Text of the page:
As anyone who's tried it will tell you, virtual reality can be pretty disorientating. Just a few minutes strapped into a virtual reality headset is enough to make many users feel nauseous, and after a couple of hours even seasoned gamers are likely to be craving the light of day and a nice sit-down.
This being the case, we dread to imagine how it would feel to spend 25 continuous hours inside a virtual reality world, which is what filmmaker Derek Westerman did, setting a Guinness world record in the process. Westerman loaded Google's Tilt Brush painting sim into an HTC Vive and settled himself in for the long haul.
Westerman documented his experience for YouTube comedy channel Super Deluxe. To keep himself sane, he set himself mini-projects to complete, and his team were on hand to keep him sustained with food and water. When nature called, Westerman made use of a well-placed bucket, which also came in handy around 17 hours into his VR marathon when severe nausea finally got the better of him.
After that, the footage shows Westerman's mental state appearing to deteriorate steadily, and he crosses the 25-hour mark looking practically deranged. Still, it was all worth it in the end: Westerman now lays claim to the only world record so far set for virtual reality.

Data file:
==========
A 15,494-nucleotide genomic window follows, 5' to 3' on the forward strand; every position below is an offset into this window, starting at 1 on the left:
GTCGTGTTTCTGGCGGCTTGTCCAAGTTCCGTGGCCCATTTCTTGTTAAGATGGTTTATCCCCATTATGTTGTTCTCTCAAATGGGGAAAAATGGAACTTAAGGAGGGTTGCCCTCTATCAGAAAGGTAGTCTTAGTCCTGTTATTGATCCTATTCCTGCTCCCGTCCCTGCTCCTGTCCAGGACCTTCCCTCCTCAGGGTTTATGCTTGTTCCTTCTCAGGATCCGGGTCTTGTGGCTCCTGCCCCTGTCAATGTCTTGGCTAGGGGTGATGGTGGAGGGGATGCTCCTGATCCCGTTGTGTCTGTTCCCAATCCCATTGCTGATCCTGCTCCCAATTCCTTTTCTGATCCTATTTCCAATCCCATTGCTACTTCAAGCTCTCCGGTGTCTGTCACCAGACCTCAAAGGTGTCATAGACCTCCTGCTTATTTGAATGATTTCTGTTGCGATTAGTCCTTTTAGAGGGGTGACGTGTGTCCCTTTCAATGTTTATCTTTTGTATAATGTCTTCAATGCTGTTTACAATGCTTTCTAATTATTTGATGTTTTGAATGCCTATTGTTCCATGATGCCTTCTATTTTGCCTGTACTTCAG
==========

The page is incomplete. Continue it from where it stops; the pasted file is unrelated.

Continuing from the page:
It's worth noting, though, that 25 hours isn't the longest someone has spent in virtual reality. In January, German artist Thorsten S Wiedemann spent 48 hours strapped into an HTC Vive in the name of performance art. Unlike Westermann, however, the German was allowed to sleep for short periods.
While it all sounds like one big lark, spending such a long time with what is essentially a screen strapped right in front of your eyes carries risk of fatigue, seizure and even eye damage. What's more, Westerman has suggested that the experience has had a lasting impression on his sense of reality. So why, knowing the risks, did he do it?
"While many people, especially gamers, have spent a lot of time in virtual reality, it seemed important to set an official Guinness record with our current 'excited-about-VR' climate, so we essentially had an official benchmark to beat," he told Road to VR. "There is definitely a difference between my life before and after spending days in virtual reality. I was marked by it. And now, in an exciting way, everything feels slightly superficial or unreal."
You can watch VR history being made in the YouTube video below.